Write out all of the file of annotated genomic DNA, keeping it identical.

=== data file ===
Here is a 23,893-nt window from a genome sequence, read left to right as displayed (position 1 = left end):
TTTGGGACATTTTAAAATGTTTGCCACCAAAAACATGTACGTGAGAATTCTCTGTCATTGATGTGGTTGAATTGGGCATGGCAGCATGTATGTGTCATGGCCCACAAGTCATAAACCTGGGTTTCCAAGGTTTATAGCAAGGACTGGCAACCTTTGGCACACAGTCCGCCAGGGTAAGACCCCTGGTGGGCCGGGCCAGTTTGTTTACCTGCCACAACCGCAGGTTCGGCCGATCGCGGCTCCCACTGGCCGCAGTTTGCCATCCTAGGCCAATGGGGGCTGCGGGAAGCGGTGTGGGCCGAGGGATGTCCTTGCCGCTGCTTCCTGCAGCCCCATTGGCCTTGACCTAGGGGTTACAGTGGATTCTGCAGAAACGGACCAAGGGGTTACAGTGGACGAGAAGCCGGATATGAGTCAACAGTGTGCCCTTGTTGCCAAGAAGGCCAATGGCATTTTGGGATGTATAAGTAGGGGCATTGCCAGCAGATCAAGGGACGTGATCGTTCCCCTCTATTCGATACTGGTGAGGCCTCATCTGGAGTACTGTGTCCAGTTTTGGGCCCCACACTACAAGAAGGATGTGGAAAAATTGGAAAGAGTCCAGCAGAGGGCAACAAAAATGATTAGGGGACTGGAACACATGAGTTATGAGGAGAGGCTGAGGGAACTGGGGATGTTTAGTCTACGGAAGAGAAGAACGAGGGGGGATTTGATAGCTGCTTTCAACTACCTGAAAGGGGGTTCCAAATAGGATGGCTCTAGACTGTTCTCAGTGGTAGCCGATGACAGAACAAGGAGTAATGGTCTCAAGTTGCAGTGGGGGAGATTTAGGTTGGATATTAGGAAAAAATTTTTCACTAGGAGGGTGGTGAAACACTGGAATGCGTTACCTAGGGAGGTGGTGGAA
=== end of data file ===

Here is a 23,893-nt window from a genome sequence, read left to right as displayed (position 1 = left end):
TTTGGGACATTTTAAAATGTTTGCCACCAAAAACATGTACGTGAGAATTCTCTGTCATTGATGTGGTTGAATTGGGCATGGCAGCATGTATGTGTCATGGCCCACAAGTCATAAACCTGGGTTTCCAAGGTTTATAGCAAGGACTGGCAACCTTTGGCACACAGTCCGCCAGGGTAAGACCCCTGGTGGGCCGGGCCAGTTTGTTTACCTGCCACAACCGCAGGTTCGGCCGATCGCGGCTCCCACTGGCCGCAGTTTGCCATCCTAGGCCAATGGGGGCTGCGGGAAGCGGTGTGGGCCGAGGGATGTCCTTGCCGCTGCTTCCTGCAGCCCCATTGGCCTTGACCTAGGGGTTACAGTGGATTCTGCAGAAACGGACCAAGGGGTTACAGTGGACGAGAAGCCGGATATGAGTCAACAGTGTGCCCTTGTTGCCAAGAAGGCCAATGGCATTTTGGGATGTATAAGTAGGGGCATTGCCAGCAGATCAAGGGACGTGATCGTTCCCCTCTATTCGATACTGGTGAGGCCTCATCTGGAGTACTGTGTCCAGTTTTGGGCCCCACACTACAAGAAGGATGTGGAAAAATTGGAAAGAGTCCAGCAGAGGGCAACAAAAATGATTAGGGGACTGGAACACATGAGTTATGAGGAGAGGCTGAGGGAACTGGGGATGTTTAGTCTACGGAAGAGAAGAACGAGGGGGGATTTGATAGCTGCTTTCAACTACCTGAAAGGGGGTTCCAAATAGGATGGCTCTAGACTGTTCTCAGTGGTAGCCGATGACAGAACAAGGAGTAATGGTCTCAAGTTGCAGTGGGGGAGATTTAGGTTGGATATTAGGAAAAAATTTTTCACTAGGAGGGTGGTGAAACACTGGAATGCGTTACCTAGGGAGGTGGTGGAA